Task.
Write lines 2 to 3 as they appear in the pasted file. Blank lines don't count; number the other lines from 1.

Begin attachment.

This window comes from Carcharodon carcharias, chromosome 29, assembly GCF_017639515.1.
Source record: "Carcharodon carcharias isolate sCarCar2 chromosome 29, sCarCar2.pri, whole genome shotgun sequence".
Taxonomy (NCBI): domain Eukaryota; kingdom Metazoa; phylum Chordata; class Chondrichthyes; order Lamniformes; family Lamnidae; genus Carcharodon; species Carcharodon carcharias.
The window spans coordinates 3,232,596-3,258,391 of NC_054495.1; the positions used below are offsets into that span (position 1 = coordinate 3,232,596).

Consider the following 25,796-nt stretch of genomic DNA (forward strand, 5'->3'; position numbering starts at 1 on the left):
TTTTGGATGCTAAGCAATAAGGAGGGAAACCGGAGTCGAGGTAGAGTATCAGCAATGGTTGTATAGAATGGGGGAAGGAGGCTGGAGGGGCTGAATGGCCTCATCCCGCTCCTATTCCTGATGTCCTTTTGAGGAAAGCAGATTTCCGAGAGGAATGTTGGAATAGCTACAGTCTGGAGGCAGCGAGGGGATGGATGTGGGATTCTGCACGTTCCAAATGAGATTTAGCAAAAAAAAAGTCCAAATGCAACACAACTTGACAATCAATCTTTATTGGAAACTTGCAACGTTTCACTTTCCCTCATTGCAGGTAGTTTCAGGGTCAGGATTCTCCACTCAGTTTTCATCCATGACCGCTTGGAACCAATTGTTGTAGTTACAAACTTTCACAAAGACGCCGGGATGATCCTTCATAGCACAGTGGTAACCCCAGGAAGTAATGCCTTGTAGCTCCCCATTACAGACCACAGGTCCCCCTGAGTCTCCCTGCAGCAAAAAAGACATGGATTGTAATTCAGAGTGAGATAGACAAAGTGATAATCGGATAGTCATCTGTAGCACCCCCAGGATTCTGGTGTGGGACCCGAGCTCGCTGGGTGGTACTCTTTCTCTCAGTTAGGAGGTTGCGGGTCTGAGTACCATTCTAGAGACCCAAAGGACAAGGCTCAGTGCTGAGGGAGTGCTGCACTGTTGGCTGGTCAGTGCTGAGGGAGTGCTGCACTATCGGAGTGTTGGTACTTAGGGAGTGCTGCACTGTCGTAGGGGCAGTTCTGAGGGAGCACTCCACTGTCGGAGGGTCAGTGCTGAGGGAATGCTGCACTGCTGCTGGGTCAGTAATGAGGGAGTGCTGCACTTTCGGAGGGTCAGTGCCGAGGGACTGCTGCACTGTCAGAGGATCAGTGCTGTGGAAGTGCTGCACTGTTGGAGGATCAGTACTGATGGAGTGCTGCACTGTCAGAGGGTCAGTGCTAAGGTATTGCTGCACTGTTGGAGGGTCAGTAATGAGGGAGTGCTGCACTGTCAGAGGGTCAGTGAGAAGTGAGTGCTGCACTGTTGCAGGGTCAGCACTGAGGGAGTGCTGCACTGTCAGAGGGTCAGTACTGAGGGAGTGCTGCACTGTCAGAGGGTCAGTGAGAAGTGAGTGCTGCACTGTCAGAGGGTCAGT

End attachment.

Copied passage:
Source record: "Carcharodon carcharias isolate sCarCar2 chromosome 29, sCarCar2.pri, whole genome shotgun sequence".
Taxonomy (NCBI): domain Eukaryota; kingdom Metazoa; phylum Chordata; class Chondrichthyes; order Lamniformes; family Lamnidae; genus Carcharodon; species Carcharodon carcharias.